Being someone who has always been interested in design, walking around New York City is the gift that keeps on giving. Seeing all the different architectural styles the city has to offer is something to marvel. It amazes me that on one block, you see a very ornate, intricate, heavily decorated building like the St. Patrick’s Cathedral and the next could be a more modern structure like the Seagram building. After comparing all of the different designs, you naturally start to form your own opinion about what is your favorite style and discover which type “speaks to you most.” For me, it is the minimalist styled homes that always catch my eye and gets my greatest sense of appreciation.
Seagram Building, Mies van de Rohe St. Patrick's Cathedral, James Renwick Jr.Architecture is about function, form, and beauty. The beauty of minimalism, I believe, lies in how the structure represents a sense of order and purity. Minimalism is a design philosophy that embraces the “less is more” mentality (as German architect Mies van de Rohe would say.) Mies van de Rohe created works often referred to as “skin-and bones architecture,” designs that are reduced or stripped down to the bare minimum of elements. When architects create buildings like this, every element they include has a purpose. A few characteristics classified as minimalist are:
- Simple, clean, open spatial arrangements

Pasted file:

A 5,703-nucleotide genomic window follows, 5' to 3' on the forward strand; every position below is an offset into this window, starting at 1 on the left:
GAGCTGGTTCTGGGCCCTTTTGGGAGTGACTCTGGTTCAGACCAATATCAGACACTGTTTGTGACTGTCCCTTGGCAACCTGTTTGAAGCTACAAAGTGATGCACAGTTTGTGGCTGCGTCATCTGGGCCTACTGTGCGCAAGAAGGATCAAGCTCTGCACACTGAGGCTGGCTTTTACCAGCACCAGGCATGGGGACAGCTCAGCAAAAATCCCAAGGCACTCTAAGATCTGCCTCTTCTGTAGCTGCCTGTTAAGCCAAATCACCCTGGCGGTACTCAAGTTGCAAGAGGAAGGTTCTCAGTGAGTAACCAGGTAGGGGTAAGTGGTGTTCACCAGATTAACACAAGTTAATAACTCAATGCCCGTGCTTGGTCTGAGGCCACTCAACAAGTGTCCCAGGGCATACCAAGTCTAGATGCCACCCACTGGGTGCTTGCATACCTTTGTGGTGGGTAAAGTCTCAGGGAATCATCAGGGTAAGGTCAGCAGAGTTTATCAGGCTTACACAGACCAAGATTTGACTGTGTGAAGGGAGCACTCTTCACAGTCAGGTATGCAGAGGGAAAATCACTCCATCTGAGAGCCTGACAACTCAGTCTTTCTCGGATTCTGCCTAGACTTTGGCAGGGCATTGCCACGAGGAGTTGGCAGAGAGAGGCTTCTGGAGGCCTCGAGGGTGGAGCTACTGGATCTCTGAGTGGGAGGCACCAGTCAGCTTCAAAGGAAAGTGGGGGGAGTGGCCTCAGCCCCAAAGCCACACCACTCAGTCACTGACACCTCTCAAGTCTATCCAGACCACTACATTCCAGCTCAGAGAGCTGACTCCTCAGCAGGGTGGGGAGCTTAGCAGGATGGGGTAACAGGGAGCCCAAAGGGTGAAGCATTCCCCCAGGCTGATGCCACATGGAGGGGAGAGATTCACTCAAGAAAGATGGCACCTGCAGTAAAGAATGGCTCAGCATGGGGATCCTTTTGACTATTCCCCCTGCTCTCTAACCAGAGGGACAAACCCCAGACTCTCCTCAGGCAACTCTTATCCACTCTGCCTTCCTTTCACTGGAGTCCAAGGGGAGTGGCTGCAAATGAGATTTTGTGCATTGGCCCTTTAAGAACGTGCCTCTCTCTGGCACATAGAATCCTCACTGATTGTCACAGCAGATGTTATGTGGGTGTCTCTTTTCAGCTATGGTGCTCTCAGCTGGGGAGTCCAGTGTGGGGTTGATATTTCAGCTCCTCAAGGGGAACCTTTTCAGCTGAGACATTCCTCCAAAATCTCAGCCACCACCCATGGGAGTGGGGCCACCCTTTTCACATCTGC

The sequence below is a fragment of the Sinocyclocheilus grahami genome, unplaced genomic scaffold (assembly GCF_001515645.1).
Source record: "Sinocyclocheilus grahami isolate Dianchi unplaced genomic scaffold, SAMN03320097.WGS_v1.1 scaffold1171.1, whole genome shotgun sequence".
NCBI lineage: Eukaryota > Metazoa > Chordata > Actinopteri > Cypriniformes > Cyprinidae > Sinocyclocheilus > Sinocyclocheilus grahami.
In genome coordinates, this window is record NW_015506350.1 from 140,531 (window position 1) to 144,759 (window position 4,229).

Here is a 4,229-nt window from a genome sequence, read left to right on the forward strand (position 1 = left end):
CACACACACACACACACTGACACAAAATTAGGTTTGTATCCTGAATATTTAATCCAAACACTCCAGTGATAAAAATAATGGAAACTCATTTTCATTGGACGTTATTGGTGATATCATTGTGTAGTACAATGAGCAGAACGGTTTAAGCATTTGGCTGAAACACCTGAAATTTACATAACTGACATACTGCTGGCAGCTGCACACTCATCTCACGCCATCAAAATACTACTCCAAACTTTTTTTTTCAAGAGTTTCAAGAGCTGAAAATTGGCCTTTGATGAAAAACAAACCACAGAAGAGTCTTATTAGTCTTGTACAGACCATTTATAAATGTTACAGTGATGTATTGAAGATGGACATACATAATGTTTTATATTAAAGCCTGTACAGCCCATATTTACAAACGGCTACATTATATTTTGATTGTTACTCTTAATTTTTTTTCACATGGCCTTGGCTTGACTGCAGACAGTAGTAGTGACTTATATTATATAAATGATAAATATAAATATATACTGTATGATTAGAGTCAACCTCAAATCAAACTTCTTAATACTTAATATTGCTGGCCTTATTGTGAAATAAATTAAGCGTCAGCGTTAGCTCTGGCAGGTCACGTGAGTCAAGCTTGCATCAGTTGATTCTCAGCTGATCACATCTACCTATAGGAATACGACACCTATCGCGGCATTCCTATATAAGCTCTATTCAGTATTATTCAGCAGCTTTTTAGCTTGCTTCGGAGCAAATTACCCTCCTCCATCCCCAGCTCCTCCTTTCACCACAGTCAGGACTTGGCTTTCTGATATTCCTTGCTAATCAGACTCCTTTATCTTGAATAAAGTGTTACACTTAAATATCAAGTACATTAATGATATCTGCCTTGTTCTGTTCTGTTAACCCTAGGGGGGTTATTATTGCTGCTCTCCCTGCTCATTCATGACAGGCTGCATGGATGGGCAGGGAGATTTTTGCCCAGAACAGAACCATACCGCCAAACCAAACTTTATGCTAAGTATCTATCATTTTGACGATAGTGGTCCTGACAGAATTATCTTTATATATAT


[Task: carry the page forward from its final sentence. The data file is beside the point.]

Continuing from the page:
- Pure proportions, basic geometric forms absent from ornamentation or decoration
- Clever uses of textures and harmonious colors
- Natural lighting, large windows, flat roofs
I believe that simplicity is elegant and something that goes hand in hand with minimalism. This idea of simplicity stems from the Japanese culture and Zen Philosophy. It is important that when designing, architects should implement materials in meaningful and logical ways. Japanese architect Tadao Ando for instance is famous for his complex structures despite their simple appearance.
Ando’s Casa Monterrey in Mexico is a great example of design materials precisely placed to highlight where the eye concentrates. For Casa Monterrey Ando used various horizontal and vertical plains emerging from the landscape to highlight the Sierra Las Mitras Mountains. The inside of the home includes a large, open living space, ample natural lighting, and clean finishes.Casa Monterrey, Tadao Ando
I love minimalism because it is like an attitude towards life. Why add on elements you don’t need? When I look at a building that evokes minimalism, I applaud the architect for being brave enough to show restraint and to allow the building to stand on its own beauty.
- "5 Characteristics of Modern Minimalist House Designs." YR Architecture + Design. N.p., 28 Feb. 2017. Web. 29 Apr. 2017.
- Evan Rawn. "Material Masters: Glass is More with Mies van der Rohe" 03 Dec 2014. ArchDaily. Accessed 29 Apr 2017. <http://www.archdaily.com/574575/material-masters-glass-is-more-with-mies-van-der-rohe/>
- Source: Boundless. "Minimalism." Boundless Art History Boundless, Retrieved 29 Apr. 2017 from https://www.boundless.com/art-history/textbooks/boundless-art-history-textbook/global-art-since-1950-ce-37/dematerialization-235/minimalism-834-10851/
- Frearson, Amy. "Tadao Ando's Casa Monterrey Nestles against a Hillside in Monterrey." Dezeen. N.p., 19 May 2014. Web. 29 Apr. 2017. Photography by Edmund Sumner
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- Widewalls. "The Inspiring Simplicity of Minimalism in Art, Architecture and Design." WideWalls. Urban and Contemporary Art Resource, n.d. Web. 29 Apr. 2017.